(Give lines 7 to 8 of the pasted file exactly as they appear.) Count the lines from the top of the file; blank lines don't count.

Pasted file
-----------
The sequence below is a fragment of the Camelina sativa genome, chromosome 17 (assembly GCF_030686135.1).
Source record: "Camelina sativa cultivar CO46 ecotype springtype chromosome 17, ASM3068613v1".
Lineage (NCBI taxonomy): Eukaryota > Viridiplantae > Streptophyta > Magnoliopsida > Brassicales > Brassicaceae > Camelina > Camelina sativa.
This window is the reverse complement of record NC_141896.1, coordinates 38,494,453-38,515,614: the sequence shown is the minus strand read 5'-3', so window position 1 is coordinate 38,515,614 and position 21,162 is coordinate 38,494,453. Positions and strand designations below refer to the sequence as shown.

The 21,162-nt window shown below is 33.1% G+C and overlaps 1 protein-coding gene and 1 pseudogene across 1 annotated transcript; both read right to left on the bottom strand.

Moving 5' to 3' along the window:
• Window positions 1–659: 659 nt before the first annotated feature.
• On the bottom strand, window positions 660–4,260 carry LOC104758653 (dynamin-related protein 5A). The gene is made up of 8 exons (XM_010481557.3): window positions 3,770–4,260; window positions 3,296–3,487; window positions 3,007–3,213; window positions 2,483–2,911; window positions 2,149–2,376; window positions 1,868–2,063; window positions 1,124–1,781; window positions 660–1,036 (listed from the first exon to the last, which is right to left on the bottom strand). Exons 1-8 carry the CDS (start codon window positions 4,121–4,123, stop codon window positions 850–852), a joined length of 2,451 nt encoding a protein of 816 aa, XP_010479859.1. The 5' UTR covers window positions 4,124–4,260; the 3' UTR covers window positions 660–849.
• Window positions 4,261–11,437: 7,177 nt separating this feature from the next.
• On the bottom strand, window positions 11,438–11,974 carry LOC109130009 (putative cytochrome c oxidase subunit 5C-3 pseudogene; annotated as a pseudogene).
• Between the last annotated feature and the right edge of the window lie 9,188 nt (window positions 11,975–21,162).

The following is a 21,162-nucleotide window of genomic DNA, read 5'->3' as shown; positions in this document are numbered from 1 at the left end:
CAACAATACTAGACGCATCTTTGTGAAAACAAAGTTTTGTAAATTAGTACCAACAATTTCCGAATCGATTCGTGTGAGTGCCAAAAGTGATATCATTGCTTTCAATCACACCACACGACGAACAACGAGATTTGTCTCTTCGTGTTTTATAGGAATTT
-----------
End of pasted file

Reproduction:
• Window positions 1–659: 659 nt before the first annotated feature.
• On the bottom strand, window positions 660–4,260 carry LOC104758653 (dynamin-related protein 5A). The gene is made up of 8 exons (XM_010481557.3): window positions 3,770–4,260; window positions 3,296–3,487; window positions 3,007–3,213; window positions 2,483–2,911; window positions 2,149–2,376; window positions 1,868–2,063; window positions 1,124–1,781; window positions 660–1,036 (listed from the first exon to the last, which is right to left on the bottom strand). Exons 1-8 carry the CDS (start codon window positions 4,121–4,123, stop codon window positions 850–852), a joined length of 2,451 nt encoding a protein of 816 aa, XP_010479859.1. The 5' UTR covers window positions 4,124–4,260; the 3' UTR covers window positions 660–849.